March 21, 2006 in Nation/World

FEMA asking hurricane victims to return money

Ana Radelat Gannett News Service
 

WASHINGTON – Thousands of victims of hurricanes Katrina and Rita are being asked to return money they received from the Federal Emergency Management Agency.

FEMA last week began mailing the first of about 50,000 letters to aid recipients who an agency audit has determined were ineligible for the assistance they received.

“This correspondence serves to notify you of a debt owed to the federal government,” the letters say.

Some of the letters will go to storm victims who subsequently received compensation from insurance agencies, making them ineligible for FEMA’s help.

Other letters will be sent to people who filed for losses on secondary residences, unaware that FEMA does not pay for damages to those homes.

And an undisclosed number of letters will be mailed to people who received money they weren’t entitled to because of FEMA processing errors.

Letters also will go out to people suspected of fraud.

The letters advise recipients they must return a specific amount of money within 30 days to avoid interest and penalties. Recipients are told they can contact FEMA to appeal the decision or set up a repayment plan.

Kevin Whelan, spokesman for the Association of Community Organizations for Reform Now, or ACORN, said the organization will help Katrina victims who want to appeal the determinations.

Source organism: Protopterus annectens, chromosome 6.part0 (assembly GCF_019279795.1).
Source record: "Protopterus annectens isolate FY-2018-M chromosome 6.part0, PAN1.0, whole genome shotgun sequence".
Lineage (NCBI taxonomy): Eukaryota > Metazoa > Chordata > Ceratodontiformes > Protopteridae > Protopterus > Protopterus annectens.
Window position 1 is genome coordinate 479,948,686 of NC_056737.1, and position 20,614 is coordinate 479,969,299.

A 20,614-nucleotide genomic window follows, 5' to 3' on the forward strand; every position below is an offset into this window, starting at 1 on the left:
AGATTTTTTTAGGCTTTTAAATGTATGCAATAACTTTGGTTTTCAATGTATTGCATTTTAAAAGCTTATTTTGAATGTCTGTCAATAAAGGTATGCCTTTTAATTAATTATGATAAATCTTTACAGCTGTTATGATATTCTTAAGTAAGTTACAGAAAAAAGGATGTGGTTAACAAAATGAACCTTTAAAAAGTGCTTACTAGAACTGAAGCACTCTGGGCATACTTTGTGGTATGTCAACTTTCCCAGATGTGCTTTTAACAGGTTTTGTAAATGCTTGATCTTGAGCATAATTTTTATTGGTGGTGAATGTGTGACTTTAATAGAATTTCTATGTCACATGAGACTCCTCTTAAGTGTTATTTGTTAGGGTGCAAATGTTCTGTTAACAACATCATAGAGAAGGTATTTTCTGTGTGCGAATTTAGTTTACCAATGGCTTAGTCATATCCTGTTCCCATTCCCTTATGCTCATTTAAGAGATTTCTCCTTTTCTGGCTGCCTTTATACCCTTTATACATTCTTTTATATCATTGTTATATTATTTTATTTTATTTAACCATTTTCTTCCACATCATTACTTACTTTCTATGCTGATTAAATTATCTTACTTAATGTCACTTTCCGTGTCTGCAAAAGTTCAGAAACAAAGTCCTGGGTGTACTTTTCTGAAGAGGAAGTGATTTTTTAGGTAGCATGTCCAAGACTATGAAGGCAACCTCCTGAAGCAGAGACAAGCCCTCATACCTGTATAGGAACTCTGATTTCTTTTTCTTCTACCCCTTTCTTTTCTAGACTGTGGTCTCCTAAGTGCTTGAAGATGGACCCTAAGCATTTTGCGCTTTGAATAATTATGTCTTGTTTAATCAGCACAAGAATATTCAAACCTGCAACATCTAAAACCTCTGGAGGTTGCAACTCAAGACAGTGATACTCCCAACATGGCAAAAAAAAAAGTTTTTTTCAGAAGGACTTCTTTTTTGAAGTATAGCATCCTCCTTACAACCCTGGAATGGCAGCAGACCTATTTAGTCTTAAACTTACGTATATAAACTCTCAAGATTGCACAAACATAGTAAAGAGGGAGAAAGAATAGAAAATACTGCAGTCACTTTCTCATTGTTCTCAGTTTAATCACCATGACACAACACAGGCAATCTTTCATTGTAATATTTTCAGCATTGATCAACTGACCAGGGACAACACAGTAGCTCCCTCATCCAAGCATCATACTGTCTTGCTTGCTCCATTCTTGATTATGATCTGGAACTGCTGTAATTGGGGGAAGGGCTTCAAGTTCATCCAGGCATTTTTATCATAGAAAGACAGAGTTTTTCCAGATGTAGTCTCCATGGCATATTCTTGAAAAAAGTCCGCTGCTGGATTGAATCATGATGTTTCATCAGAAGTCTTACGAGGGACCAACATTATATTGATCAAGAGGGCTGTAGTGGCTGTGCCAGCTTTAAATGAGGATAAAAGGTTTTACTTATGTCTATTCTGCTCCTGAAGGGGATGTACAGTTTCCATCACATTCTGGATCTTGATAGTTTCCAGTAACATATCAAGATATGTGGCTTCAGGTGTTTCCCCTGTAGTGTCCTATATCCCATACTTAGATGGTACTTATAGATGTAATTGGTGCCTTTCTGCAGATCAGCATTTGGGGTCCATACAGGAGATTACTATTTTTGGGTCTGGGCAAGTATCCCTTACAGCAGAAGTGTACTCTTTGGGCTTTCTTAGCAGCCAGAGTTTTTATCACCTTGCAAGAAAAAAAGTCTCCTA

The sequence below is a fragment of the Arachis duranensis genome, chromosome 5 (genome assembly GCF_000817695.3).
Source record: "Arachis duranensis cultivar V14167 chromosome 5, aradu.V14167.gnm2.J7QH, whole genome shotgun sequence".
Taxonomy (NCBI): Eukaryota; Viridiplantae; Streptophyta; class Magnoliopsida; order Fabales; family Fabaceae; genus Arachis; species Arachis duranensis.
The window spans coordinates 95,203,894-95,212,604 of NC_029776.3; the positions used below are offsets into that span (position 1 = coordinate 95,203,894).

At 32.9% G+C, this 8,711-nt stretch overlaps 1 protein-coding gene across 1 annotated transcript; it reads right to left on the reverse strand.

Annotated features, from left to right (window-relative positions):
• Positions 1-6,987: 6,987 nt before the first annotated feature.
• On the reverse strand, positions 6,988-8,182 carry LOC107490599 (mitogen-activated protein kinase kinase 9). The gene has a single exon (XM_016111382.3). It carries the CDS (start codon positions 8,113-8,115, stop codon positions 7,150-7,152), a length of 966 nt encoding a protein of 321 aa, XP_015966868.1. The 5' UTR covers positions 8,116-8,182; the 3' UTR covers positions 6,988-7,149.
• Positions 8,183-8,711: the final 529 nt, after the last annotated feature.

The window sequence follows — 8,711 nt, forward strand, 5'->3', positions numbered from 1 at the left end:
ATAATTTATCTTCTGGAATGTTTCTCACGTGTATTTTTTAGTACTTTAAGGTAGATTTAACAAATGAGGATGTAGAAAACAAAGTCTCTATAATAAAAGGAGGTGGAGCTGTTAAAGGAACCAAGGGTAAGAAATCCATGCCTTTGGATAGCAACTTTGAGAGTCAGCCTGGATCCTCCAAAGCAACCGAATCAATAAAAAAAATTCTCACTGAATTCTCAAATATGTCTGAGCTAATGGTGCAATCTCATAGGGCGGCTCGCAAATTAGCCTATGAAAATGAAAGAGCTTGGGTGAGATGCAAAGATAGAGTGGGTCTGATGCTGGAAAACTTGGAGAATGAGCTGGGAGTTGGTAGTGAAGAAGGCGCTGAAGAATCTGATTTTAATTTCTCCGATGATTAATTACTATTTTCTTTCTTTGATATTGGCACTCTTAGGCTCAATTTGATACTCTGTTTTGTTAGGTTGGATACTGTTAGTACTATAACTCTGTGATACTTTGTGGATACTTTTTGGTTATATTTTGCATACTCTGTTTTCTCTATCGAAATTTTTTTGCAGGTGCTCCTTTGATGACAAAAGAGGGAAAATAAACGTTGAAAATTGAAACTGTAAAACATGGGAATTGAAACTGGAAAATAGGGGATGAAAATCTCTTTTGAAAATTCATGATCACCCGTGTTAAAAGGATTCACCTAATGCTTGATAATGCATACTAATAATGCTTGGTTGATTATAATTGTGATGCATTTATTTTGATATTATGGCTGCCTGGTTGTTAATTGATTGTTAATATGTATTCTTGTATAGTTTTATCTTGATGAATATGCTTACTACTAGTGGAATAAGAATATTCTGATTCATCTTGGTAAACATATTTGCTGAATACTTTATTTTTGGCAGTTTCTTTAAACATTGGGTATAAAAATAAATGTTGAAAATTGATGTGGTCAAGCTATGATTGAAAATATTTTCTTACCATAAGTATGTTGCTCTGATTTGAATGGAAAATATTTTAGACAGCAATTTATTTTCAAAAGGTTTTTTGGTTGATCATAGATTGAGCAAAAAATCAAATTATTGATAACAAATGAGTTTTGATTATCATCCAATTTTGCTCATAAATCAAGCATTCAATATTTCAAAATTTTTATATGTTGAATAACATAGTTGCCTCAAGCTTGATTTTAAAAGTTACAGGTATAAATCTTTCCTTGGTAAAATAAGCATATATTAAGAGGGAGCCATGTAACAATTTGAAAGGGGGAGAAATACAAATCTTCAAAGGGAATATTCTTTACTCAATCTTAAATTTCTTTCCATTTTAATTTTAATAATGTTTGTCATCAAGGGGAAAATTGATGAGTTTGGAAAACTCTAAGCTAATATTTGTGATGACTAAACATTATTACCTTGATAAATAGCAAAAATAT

“We would never defend fraud in the system,” Whelan said. “On the other hand, instructions from FEMA were terribly confusing and people were desperate for help. It’s pretty hard for them to come back now and say ‘you owe us money.’ ”

Donna Dannels, acting deputy director of FEMA’s recovery division, told reporters last week the agency conducts an audit following every disaster. This likely will be the largest of those audits because of the scope of Katrina’s destructiveness.

As of Monday, FEMA has paid out $6.7 billion in individual assistance to victims of hurricanes Katrina and Rita. More than 1.7 million households have asked the agency for this type of help. Historically, FEMA audits find that about 2 percent to 3 percent of disaster assistance is incorrectly distributed.

FEMA spokesman Michael Widomski said he expects the latest FEMA audit to find the same percentage of ineligible payments. He said they are an unavoidable consequence of responding to a disaster.

“We always err on the side of helping people who are in need,” he said.

FEMA is stinging from recent reports that say the agency misspent millions of dollars. Last week the Government Accountability Office released a report that said the agency spent millions on hotel rooms, ice, beds and services that were never used.


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